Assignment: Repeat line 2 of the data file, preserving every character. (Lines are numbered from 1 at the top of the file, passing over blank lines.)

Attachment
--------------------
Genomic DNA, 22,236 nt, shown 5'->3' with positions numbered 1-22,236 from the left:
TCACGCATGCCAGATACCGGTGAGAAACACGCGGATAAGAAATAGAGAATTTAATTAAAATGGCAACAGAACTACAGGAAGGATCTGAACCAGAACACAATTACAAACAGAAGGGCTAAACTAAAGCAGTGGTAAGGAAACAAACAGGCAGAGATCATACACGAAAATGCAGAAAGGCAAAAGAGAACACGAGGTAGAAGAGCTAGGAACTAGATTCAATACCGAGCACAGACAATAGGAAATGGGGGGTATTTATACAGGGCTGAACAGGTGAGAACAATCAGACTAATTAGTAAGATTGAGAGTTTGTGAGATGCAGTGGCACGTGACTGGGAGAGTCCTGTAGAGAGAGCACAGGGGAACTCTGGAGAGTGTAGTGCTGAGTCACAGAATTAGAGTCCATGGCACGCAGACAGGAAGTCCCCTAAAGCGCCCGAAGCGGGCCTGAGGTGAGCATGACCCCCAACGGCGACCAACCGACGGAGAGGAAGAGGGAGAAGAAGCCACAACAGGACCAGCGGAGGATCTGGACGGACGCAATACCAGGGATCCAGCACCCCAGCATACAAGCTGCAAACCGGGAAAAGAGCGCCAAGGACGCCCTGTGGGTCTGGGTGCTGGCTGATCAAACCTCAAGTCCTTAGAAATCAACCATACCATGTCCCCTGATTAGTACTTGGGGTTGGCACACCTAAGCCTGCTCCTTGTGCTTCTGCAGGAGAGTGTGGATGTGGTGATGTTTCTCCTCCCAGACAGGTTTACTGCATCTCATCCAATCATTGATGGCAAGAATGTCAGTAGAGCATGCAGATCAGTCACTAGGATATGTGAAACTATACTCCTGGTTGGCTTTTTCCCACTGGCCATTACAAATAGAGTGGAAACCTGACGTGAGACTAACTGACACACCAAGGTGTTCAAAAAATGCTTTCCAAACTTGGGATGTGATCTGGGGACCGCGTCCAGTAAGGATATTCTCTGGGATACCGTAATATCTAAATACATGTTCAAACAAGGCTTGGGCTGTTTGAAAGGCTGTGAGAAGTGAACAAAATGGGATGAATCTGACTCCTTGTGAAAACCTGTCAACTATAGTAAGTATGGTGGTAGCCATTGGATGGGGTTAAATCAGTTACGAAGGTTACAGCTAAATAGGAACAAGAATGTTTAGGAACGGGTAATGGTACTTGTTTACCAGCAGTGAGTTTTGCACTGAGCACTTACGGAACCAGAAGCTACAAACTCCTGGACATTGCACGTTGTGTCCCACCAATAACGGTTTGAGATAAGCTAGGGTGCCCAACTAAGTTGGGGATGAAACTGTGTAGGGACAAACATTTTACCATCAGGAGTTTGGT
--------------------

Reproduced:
TCACGCATGCCAGATACCGGTGAGAAACACGCGGATAAGAAATAGAGAATTTAATTAAAATGGCAACAGAACTACAGGAAGGATCTGAACCAGAACACAATTACAAACAGAAGGGCTAAACTAAAGCAGTGGTAAGGAAACAAACAGGCAGAGATCATACACGAAAATGCAGAAAGGCAAAAGAGAACACGAGGTAGAAGAGCTAGGAACTAGATTCAATACCGAGCACAGACAATAGGAAATGGGGGGTATTTATACAGGGCTGAACAGGTGAGAACAATCAGACTAATTAGTAAGATTGAGAGTTTGTGAGATGCAGTGGCACGTGACTGGGAGAGTCCTGTAGAGAGAGCACAGGGGAACTCTGGAGAGTGTAGTGCTGAGTCACAGAATTAGAGTCCATGGCACGCAGACAGGAAGTCCCCTAAAGCGCCCGAAGCGGGCCTGAGGTGAGCATGACCCCCAACGGCGACCAACCGACGGAGAGGAAGAGGGAGAAGAAGCCACAACAGGACCAGCGGAGGATCTGGACGGACGCAATACCAGGGATCCAGCACCCCAGCATACAAGCTGCAAACCGGGAAAAGAGCGCCAAGGACGCCCTGTGGGTCTGGGTGCTGGCTGATCAAACCTCAAGTCCTTAGAAATCAACCATACCATGTCCCCTGATTAGTACTTGGGGTTGGCACACCTAAGCCTGCTCCTTGTGCTTCTGCAGGAGAGTGTGGATGTGGTGATGTTTCTCCTCCCAGACAGGTTTACTGCATCTCATCCAATCATTGATGGCAAGAATGTCAGTAGAGCATGCAGATCAGTCACTAGGATATGTGAAACTATACTCCTGGTTGGCTTTTTCCCACTGGCCATTACAAATAGAGTGGAAACCTGACGTGAGACTAACTGACACACCAAGGTGTTCAAAAAATGCTTTCCAAACTTGGGATGTGATCTGGGGACCGCGTCCAGTAAGGATATTCTCTGGGATACCGTAATATCTAAATACATGTTCAAACAAGGCTTGGGCTGTTTGAAAGGCTGTGAGAAGTGAACAAAATGGGATGAATCTGACTCCTTGTGAAAACCTGTCAACTATAGTAAGTATGGTGGTAGCCATTGGATGGGGTTAAATCAGTTACGAAGGTTACAGCTAAATAGGAACAAGAATGTTTAGGAACGGGTAATGGTACTTGTTTACCAGCAGTGAGTTTTGCACTGAGCACTTACGGAACCAGAAGCTACAAACTCCTGGACATTGCACGTTGTGTCCCACCAATAACGGTTTGAGATAAGCTAGGGTGCCCAACTAAGTTGGGGATGAAACTGTGTAGGGACAAACATTTTACCATCAGGAGTTTGGT